Precious Essay In the novel Beloved, Toni Morrison explores not just her characters’ unpleasant pasts, however likewise the unpleasant past of the oppression of slavery. Couple of authors can invoke the heart-wrenching imagery and sensations that Toni Morrison can in her books, and her novel Beloved is a prime example of this. Toni Morrison writes in such a way that her readers, in addition to her characters, discover themselves tangled and struggling in a web of history, pain, fact, suffering, and the past.
While much of Toni Morrison’s novels deal with aspects of her characters’ past lives and their battles with how to accept or decline their memories, Beloved is an unique in which the past plays an incredibly crucial function. Usually, it is Beloved’s main character Sethe whose relationship to the past is analyzed through her killed child Beloved. However, Paul D’s painful past and memories are intricately linked to both Sethe and Beloved and ought to be analyzed too.
Paul D’s very mindful struggles to suppress his past are represented through a prominent, reoccurring symbol in Morrison’s text, and are likewise moderated through his contact with Sethe’s life and past along with through story informing. The most specific method which Paul D’s relationship to the past is represented in the text is through the metaphor and sign of the tobacco tin in his chest. As readers, we are very first presented to this symbol on page 72, right away after Paul D finishes informing Sethe a story, and we are informed by the narrator that Paul D “? ould keep the rest where it belonged: because tobacco tin buried in his chest where a red heart used to be. Its cover rusted shut” (p 72-73). This intro to the tobacco tin in Paul D’s chest, in place of where his heart need to be, enables us to understand that Paul D seems to negotiate with his past through the sign of the tobacco tin. His negotiation is designed in such a method that he has enabled himself to hold on to all the various pieces of his past, yet not to think of the pieces or feel any of the discomfort and anguish related to the pieces.
We see this procedure and negotiation more clearly on page 113, where after learning of a number of sorrowful incidents in Paul D’s past, the storyteller informs us, It was some time before he could put Alfred, Georgia, Sixo, schoolteacher, Halle, his brothers, Sethe, Mister, the taste of iron, the sight of butter, the smell of hickory, note pad paper, one by one, into the tobacco tin lodged in his chest. By the time he got to 124 nothing in this world could pry it open (p 113).
For that reason, through the symbol and metaphor of the tobacco tin, we learn that Paul D has clearly made a conscious effort to control and form his past, as well as his present, and plans for the tobacco tin to consist of and repress every past memory that is significant or painful for him. For instance, further on in the novel, after Paul D’s tobacco tin has actually been opened, which I will go over later on, we find out simply how much the tobacco tin worked as a technique of mindful control and comfort for Paul D.
On page 218, we see Paul D sitting on church actions with his “wrist between his knees” because he has “absolutely nothing else to hold on to”. This is not just actual, however also metaphorical because at this point, Paul D’s tobacco tin has actually been “blown open,” and was spilling “contents that drifted freely and made him their play and prey”. In this minute, Paul D is no longer able to keep his past and keep it contained in his tobacco tin. He feels exposed, and for that reason feels that his inability to control his feelings and ideas about his past makes him susceptible, like victim.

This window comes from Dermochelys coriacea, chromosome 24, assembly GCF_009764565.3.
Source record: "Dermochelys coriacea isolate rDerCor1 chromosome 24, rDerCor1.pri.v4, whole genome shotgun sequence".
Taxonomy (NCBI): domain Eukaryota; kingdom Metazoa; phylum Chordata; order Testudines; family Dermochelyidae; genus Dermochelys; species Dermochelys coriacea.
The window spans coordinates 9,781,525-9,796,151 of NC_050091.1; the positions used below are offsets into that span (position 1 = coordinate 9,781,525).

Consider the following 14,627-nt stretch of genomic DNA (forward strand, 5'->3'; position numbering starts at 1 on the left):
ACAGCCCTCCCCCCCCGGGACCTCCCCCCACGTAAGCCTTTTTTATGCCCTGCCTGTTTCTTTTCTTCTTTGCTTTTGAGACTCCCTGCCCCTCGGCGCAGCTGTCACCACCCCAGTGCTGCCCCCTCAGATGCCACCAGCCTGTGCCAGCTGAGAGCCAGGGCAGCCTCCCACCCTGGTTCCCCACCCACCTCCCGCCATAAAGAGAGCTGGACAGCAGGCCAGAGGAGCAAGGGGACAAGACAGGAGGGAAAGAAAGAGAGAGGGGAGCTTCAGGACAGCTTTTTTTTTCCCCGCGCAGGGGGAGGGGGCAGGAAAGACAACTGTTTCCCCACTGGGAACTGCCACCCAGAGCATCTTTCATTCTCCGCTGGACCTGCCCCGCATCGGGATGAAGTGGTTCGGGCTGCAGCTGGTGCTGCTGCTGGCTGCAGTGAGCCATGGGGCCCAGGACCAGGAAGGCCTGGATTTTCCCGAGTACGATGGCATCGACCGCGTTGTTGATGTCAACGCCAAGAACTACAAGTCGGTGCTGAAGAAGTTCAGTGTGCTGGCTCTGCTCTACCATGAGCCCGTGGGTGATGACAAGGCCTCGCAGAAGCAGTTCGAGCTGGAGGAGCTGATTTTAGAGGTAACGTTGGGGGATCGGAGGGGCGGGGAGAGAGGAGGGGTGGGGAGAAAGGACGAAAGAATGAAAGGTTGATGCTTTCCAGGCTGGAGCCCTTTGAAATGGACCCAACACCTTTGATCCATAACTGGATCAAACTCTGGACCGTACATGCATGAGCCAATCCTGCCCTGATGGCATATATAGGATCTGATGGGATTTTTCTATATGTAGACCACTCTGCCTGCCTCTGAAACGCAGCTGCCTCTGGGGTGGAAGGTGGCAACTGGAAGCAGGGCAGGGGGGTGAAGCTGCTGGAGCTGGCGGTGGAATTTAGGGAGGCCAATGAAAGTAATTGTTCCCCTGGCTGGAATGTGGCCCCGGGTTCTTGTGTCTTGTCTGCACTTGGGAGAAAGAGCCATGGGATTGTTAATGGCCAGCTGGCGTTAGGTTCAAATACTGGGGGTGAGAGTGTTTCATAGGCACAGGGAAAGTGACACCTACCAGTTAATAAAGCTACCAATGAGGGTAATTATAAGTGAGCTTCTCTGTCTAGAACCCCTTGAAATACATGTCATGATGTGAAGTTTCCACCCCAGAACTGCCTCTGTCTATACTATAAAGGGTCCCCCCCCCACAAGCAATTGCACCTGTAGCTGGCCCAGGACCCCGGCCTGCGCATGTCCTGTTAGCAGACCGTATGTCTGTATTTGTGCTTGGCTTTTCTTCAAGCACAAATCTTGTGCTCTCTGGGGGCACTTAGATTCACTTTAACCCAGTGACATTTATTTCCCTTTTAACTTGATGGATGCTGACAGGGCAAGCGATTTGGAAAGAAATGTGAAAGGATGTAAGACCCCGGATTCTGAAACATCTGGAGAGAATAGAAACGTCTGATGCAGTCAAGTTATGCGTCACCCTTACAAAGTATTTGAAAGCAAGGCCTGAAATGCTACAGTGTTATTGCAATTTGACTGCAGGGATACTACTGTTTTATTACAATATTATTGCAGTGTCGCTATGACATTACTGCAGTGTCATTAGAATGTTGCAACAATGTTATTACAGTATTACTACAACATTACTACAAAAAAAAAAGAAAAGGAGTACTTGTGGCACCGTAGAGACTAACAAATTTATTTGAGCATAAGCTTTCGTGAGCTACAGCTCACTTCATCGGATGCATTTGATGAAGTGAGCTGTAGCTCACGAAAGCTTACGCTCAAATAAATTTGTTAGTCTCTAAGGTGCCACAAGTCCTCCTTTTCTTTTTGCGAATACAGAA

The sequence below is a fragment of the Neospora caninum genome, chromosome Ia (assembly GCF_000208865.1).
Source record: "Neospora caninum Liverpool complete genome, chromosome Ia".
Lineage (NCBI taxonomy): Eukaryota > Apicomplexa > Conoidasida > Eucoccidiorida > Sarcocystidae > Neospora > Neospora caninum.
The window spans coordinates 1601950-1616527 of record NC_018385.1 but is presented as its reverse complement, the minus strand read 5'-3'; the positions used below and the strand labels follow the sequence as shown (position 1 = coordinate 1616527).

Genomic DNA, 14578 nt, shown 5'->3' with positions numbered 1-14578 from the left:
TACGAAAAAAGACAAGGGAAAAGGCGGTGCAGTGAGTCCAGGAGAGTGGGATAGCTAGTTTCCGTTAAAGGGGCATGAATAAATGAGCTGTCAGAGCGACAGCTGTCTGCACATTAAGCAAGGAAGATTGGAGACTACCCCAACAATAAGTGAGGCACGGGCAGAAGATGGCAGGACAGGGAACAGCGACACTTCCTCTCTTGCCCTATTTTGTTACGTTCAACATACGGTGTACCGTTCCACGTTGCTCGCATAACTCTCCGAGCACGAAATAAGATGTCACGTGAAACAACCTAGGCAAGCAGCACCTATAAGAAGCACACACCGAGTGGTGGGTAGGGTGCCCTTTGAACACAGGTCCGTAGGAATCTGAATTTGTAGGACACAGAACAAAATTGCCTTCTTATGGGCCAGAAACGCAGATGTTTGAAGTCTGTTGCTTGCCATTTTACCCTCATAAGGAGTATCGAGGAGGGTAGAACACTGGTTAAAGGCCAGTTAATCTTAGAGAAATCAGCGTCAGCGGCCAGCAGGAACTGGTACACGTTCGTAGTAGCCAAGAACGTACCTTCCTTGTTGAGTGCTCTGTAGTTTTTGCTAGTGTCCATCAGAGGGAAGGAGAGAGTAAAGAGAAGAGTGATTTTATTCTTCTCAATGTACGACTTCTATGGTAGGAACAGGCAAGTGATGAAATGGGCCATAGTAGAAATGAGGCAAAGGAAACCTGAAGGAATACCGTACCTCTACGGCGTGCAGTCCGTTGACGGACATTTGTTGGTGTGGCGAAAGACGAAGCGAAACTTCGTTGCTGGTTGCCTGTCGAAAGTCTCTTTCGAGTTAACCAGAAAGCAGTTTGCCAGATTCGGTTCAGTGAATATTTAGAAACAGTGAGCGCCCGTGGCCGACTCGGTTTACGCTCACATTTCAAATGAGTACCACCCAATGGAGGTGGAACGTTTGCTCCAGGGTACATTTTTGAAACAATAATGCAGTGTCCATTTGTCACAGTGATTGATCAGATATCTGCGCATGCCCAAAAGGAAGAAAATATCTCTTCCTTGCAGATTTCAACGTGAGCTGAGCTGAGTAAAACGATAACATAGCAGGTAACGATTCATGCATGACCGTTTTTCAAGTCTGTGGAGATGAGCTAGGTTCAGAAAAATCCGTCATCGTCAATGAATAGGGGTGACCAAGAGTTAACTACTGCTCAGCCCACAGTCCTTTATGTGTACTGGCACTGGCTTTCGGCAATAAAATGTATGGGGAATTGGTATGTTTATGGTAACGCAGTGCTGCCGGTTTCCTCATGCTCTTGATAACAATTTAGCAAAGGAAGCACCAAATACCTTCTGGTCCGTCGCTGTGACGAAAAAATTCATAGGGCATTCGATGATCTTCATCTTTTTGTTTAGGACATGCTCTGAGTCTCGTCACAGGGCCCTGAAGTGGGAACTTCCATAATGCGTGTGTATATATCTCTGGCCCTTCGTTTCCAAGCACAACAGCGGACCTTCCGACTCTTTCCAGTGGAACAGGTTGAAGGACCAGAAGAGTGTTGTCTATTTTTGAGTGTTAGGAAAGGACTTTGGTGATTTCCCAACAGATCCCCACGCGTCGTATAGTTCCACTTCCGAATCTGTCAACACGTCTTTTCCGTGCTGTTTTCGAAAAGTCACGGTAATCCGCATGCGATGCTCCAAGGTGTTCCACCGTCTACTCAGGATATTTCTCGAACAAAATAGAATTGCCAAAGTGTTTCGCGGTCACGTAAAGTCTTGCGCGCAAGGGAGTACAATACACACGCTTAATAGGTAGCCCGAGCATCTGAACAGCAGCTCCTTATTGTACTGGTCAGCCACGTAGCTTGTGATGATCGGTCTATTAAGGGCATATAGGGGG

Paul D’s sense of defeat and loss of control over his past is shown even more when we learn by means of the narrator, that when Paul D “was wandering, thinking only about the next meal and night’s sleep, when whatever was packed tight in his chest, he had no sense of failure? Now he questioned what all failed” (p 221). Through these scenes, we can infer that Paul D planned to negotiate with his past, through the symbol of the tobacco tin, in such a way that permitted him to control his past, and subsequently his present, by reducing his haunting memories of his past.
However, while Paul D may have planned for his past to stay suppressed within his metaphorical tobacco tin, it is clear to the reader, even before we are introduced to the symbol of the tobacco tin, that Paul D’s past and present self is not and can not be quelched. On the contrary, from the time that Paul D reaches 124 and sees Sethe, he seems gradually unlocking, and his past starts to leak out of his tobacco tin. It appears that anytime Paul D comes in contact with Sethe, or a part of Sethe’s past, a piece of him opens up or is pried open, whether he wants it to be or not.
Whether or not Paul D unconsciously desires his past to be released is something that we, as the readers, never find out. Nevertheless, we can observe that once Paul D arrives at 124, his past starts to permeate outside of his tobacco tin when he comes in contact with Sethe or Sethe’s past, and the ultimate opening of his tobacco tin, or acknowledgment of the discomfort connected with his past, brings Paul D a sense of defeat and failure. For example, when Paul D first arrives at 124, he has already “shut down a generous part of his head, running on the part that assisted him stroll, eat, sleep, sing”.
At this point in time, Paul D has actually currently started to shut off the parts of his body that feel the past, and remember the pain connected with the past. His attempt to close down the parts of his head that do anything but get him through the day is similar to his effort to negotiate with his past and keep it saved and reduced within his “tobacco tin”. Nevertheless, upon seeing Sethe alive and well at 124, something unusual takes place within Paul D. The narrator tells us that Paul D, “? could not account for the satisfaction in his surprise at seeing Halle’s other half alive?